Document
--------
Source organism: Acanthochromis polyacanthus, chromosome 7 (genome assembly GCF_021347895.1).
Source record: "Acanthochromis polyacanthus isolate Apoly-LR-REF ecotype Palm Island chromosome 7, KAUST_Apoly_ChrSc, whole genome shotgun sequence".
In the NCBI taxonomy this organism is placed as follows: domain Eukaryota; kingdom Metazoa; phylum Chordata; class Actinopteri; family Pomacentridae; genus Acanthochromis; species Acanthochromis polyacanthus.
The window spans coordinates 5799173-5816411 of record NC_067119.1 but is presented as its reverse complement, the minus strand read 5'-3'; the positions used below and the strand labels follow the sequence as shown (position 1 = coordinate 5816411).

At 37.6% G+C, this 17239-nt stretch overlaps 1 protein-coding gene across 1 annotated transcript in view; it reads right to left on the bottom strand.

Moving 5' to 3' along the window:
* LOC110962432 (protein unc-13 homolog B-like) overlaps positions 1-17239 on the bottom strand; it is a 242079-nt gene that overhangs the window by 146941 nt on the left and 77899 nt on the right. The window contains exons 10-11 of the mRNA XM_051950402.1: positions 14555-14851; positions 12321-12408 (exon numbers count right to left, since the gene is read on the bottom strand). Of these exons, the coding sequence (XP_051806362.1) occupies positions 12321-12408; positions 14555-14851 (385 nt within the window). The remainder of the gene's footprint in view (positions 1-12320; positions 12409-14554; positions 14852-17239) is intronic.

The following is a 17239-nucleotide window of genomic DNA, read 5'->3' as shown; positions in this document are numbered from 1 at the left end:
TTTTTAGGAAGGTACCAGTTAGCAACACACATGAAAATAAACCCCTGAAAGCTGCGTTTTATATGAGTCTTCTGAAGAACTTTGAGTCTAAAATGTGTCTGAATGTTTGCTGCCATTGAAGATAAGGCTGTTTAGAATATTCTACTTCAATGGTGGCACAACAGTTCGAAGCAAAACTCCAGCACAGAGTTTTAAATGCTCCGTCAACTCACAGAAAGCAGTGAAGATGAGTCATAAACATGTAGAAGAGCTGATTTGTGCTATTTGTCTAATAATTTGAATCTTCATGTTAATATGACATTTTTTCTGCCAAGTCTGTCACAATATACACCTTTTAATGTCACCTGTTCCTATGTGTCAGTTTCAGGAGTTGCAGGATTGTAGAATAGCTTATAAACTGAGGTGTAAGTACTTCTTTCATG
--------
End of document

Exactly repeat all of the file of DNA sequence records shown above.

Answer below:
Source organism: Acanthochromis polyacanthus, chromosome 7 (genome assembly GCF_021347895.1).
Source record: "Acanthochromis polyacanthus isolate Apoly-LR-REF ecotype Palm Island chromosome 7, KAUST_Apoly_ChrSc, whole genome shotgun sequence".
In the NCBI taxonomy this organism is placed as follows: domain Eukaryota; kingdom Metazoa; phylum Chordata; class Actinopteri; family Pomacentridae; genus Acanthochromis; species Acanthochromis polyacanthus.
The window spans coordinates 5799173-5816411 of record NC_067119.1 but is presented as its reverse complement, the minus strand read 5'-3'; the positions used below and the strand labels follow the sequence as shown (position 1 = coordinate 5816411).

At 37.6% G+C, this 17239-nt stretch overlaps 1 protein-coding gene across 1 annotated transcript in view; it reads right to left on the bottom strand.

Moving 5' to 3' along the window:
* LOC110962432 (protein unc-13 homolog B-like) overlaps positions 1-17239 on the bottom strand; it is a 242079-nt gene that overhangs the window by 146941 nt on the left and 77899 nt on the right. The window contains exons 10-11 of the mRNA XM_051950402.1: positions 14555-14851; positions 12321-12408 (exon numbers count right to left, since the gene is read on the bottom strand). Of these exons, the coding sequence (XP_051806362.1) occupies positions 12321-12408; positions 14555-14851 (385 nt within the window). The remainder of the gene's footprint in view (positions 1-12320; positions 12409-14554; positions 14852-17239) is intronic.

The following is a 17239-nucleotide window of genomic DNA, read 5'->3' as shown; positions in this document are numbered from 1 at the left end:
TTTTTAGGAAGGTACCAGTTAGCAACACACATGAAAATAAACCCCTGAAAGCTGCGTTTTATATGAGTCTTCTGAAGAACTTTGAGTCTAAAATGTGTCTGAATGTTTGCTGCCATTGAAGATAAGGCTGTTTAGAATATTCTACTTCAATGGTGGCACAACAGTTCGAAGCAAAACTCCAGCACAGAGTTTTAAATGCTCCGTCAACTCACAGAAAGCAGTGAAGATGAGTCATAAACATGTAGAAGAGCTGATTTGTGCTATTTGTCTAATAATTTGAATCTTCATGTTAATATGACATTTTTTCTGCCAAGTCTGTCACAATATACACCTTTTAATGTCACCTGTTCCTATGTGTCAGTTTCAGGAGTTGCAGGATTGTAGAATAGCTTATAAACTGAGGTGTAAGTACTTCTTTCATG